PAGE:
The next step is to make a presentation and, if necessary, a demonstration to the customer. A good sales presentation is the key to landing a new client or customer. Present your offers, products, and services in a way that will inspire your customer, or a panel of decision makers, to act. A great sales presentation must always be short and to the point.

Overpitch or exaggeration may create doubts in the customer’s mind. Also, you must not rely on a memorised script for the presentation. The salesman must take a cue from the pre-approach research and present the product or service with conviction and according to the needs of the customer. Delivering the prepared presentation convincingly requires data, facts, descriptions, and relevant personal experience on the topic.

Both in personal and group presentations, the presenter must understand that if the subject matter is technical or heavily descriptive, the listeners may quickly become bored and soon become uninterested. Therefore, the presenter must not try to cover too much material too quickly. As a result, pace out and be entertaining to break up the monotony.


During your entire career as a salesman, you will not find a customer who will not raise an objection about the product, the company, or any other related matter. Simply put, if they do not have reservations about the price, value, relevance to their situation of your solution, or their purchasing ability, either you are selling a product that has a monopoly in the market or they would have already bought it.

On the other hand, an objection is a clear indication that the customer is genuinely interested in your product or service. This means that an objection is a strong buying signal that should be handled skillfully.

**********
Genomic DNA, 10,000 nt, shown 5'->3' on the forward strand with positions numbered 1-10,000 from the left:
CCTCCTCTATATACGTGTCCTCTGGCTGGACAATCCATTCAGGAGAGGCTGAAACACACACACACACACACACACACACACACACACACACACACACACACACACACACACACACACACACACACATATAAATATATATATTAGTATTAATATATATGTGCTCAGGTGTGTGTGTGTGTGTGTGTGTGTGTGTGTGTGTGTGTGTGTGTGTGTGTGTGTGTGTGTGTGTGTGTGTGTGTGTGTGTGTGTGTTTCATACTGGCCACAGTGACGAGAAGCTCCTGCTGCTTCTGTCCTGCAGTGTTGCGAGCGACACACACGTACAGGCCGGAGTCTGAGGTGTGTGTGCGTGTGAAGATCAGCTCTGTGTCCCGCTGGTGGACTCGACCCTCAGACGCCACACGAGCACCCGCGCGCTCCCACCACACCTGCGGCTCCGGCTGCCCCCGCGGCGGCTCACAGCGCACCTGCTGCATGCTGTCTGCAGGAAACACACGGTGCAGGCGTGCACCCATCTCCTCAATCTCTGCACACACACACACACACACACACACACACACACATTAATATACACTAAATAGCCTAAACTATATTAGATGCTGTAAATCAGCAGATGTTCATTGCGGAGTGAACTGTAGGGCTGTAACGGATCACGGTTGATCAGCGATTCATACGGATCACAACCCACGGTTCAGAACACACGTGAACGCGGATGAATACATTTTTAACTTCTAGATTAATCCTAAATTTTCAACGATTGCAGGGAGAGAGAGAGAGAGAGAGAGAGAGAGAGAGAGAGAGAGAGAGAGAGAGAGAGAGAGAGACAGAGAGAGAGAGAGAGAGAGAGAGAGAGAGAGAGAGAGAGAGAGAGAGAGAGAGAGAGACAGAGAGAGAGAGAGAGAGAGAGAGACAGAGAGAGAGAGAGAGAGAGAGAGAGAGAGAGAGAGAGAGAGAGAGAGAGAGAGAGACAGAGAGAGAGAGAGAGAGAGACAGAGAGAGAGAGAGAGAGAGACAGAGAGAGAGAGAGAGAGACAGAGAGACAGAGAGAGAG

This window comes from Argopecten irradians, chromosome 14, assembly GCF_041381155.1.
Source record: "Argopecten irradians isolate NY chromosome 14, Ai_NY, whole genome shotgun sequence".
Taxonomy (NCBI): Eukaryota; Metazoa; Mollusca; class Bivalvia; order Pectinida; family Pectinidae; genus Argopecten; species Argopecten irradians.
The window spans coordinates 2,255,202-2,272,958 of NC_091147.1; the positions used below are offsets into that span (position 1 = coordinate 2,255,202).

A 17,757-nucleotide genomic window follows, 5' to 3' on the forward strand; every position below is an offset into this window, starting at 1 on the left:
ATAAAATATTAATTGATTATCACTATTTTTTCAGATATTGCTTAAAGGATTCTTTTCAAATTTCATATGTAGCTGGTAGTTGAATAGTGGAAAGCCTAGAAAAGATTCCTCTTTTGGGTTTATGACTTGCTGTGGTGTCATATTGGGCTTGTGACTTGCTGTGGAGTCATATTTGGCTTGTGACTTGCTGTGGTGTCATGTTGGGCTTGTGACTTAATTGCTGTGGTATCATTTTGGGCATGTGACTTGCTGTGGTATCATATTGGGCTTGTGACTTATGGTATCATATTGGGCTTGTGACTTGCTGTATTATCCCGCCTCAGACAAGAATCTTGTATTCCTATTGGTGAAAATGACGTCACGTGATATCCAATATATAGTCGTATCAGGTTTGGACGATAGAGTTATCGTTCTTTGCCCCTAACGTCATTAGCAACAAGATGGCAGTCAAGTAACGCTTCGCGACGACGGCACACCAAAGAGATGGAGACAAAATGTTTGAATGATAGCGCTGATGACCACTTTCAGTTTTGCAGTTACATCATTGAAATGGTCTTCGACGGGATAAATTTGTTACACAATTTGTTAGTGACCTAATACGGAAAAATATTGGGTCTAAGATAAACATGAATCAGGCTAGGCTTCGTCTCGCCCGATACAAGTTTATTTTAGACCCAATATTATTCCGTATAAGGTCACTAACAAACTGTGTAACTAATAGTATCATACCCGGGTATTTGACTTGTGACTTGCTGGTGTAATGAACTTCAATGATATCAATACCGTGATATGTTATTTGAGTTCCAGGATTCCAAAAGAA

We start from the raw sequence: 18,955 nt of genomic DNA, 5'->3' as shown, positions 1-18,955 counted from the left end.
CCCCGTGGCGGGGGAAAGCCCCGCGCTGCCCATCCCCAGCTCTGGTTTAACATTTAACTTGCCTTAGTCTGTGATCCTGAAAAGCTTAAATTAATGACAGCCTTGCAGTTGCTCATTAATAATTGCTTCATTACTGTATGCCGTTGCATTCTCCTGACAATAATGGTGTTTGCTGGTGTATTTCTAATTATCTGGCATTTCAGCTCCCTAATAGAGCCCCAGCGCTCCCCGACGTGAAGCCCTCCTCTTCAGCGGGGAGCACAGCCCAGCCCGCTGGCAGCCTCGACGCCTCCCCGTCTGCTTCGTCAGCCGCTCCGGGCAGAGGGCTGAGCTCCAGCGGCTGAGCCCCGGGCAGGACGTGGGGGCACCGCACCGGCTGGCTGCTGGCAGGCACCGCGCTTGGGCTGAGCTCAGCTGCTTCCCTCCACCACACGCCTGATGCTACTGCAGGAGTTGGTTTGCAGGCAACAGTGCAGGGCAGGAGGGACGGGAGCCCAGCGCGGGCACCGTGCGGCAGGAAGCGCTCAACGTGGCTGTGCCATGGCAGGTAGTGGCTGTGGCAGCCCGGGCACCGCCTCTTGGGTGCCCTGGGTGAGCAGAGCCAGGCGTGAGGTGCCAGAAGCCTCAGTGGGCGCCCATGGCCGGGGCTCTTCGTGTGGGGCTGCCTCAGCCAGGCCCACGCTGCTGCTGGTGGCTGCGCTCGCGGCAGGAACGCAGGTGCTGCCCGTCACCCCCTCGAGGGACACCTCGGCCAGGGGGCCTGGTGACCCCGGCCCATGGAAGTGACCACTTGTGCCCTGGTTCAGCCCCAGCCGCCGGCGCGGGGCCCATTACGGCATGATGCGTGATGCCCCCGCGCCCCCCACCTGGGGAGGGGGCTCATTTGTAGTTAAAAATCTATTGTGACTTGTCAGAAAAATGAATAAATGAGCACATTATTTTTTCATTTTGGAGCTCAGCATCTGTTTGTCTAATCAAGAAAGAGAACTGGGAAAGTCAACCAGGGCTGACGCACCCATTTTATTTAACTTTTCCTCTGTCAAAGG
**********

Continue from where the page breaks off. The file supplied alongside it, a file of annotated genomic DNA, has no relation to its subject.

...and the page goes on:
Prospects typically express their concerns in a variety of ways. They usually fall into one of four categories: not enough money, no true need, no urgency, and lack of trust in the seller’s reputation. The salesman’s skill in responding to any of these objections is a core factor in the customer’s buying decision.

Therefore, you must never try to evade or sidestep an objection from a customer and respond to the customer sincerely, again using the information obtained through your pre-approach research.

The final and most important phase of convincing a prospect to accept a transaction and make a purchase or sign a contract is the closing of the sale. It is how salespeople meet their goals and, ultimately, how organisations earn income. Hence, closing is the make-or-break moment in a sales presentation.

At this stage, you reach the moment where the prospect makes a choice after cultivating your lead and going through the seven-step selling process. However, if you have successfully completed the preceding major stages, sales closing should be a foregone conclusion.

There are many closing techniques developed by professionals over the years and currently being practised throughout the world by salespeople successfully. Typically, regardless of experience or skill, salesmen may feel apprehensive about the close due to the fear of losing. Nevertheless, professional salespeople can close a sale successfully even with this feeling of risk.

Follow-up steps 

Although the closing is considered the final act in the process, your work as the salesperson does not end after the sale is completed. The follow-up step keeps you in touch with closed customers, not just for possible repeat business but also for referrals.

You must remember that it is always more convenient to sell to a customer with whom you have already dealt than to find a new one. Hence, maintaining relationships by following up with customers is also important. Research has revealed that retaining current customers is six to seven times less expensive than obtaining new ones.

Using the sales process enhances client confidence, ensures that customer needs are addressed, and boosts corporate profitability. There is no one-size-fits-all selling procedure, but when the salesman follows the step-by-step process, he is conscious of the sales conversation throughout the transaction and beyond.